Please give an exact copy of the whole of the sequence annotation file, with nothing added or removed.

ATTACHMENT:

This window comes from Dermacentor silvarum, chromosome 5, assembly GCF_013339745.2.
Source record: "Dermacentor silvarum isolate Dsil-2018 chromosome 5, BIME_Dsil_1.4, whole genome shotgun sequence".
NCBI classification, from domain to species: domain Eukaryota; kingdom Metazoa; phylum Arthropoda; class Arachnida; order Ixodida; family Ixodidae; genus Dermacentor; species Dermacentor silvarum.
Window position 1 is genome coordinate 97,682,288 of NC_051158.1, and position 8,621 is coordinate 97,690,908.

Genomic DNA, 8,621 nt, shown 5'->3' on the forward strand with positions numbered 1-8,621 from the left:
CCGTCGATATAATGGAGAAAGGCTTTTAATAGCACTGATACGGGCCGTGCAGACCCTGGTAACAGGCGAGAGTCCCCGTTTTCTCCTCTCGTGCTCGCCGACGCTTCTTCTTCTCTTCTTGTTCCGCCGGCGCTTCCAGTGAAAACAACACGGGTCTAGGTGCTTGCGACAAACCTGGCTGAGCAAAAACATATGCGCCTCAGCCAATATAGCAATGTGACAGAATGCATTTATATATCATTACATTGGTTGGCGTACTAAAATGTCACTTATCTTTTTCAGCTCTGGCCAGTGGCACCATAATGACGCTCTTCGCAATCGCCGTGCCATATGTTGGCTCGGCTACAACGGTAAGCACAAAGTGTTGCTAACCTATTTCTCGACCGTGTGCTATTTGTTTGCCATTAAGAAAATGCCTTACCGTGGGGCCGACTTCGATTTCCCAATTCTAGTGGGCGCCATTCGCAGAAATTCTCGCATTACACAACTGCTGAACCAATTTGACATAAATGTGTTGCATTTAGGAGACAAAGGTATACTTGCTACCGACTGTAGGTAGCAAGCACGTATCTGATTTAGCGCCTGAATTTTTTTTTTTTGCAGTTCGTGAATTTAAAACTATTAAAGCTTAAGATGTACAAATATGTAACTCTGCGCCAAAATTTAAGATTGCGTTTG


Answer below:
This window comes from Dermacentor silvarum, chromosome 5, assembly GCF_013339745.2.
Source record: "Dermacentor silvarum isolate Dsil-2018 chromosome 5, BIME_Dsil_1.4, whole genome shotgun sequence".
NCBI classification, from domain to species: domain Eukaryota; kingdom Metazoa; phylum Arthropoda; class Arachnida; order Ixodida; family Ixodidae; genus Dermacentor; species Dermacentor silvarum.
Window position 1 is genome coordinate 97,682,288 of NC_051158.1, and position 8,621 is coordinate 97,690,908.

Genomic DNA, 8,621 nt, shown 5'->3' on the forward strand with positions numbered 1-8,621 from the left:
CCGTCGATATAATGGAGAAAGGCTTTTAATAGCACTGATACGGGCCGTGCAGACCCTGGTAACAGGCGAGAGTCCCCGTTTTCTCCTCTCGTGCTCGCCGACGCTTCTTCTTCTCTTCTTGTTCCGCCGGCGCTTCCAGTGAAAACAACACGGGTCTAGGTGCTTGCGACAAACCTGGCTGAGCAAAAACATATGCGCCTCAGCCAATATAGCAATGTGACAGAATGCATTTATATATCATTACATTGGTTGGCGTACTAAAATGTCACTTATCTTTTTCAGCTCTGGCCAGTGGCACCATAATGACGCTCTTCGCAATCGCCGTGCCATATGTTGGCTCGGCTACAACGGTAAGCACAAAGTGTTGCTAACCTATTTCTCGACCGTGTGCTATTTGTTTGCCATTAAGAAAATGCCTTACCGTGGGGCCGACTTCGATTTCCCAATTCTAGTGGGCGCCATTCGCAGAAATTCTCGCATTACACAACTGCTGAACCAATTTGACATAAATGTGTTGCATTTAGGAGACAAAGGTATACTTGCTACCGACTGTAGGTAGCAAGCACGTATCTGATTTAGCGCCTGAATTTTTTTTTTTTGCAGTTCGTGAATTTAAAACTATTAAAGCTTAAGATGTACAAATATGTAACTCTGCGCCAAAATTTAAGATTGCGTTTG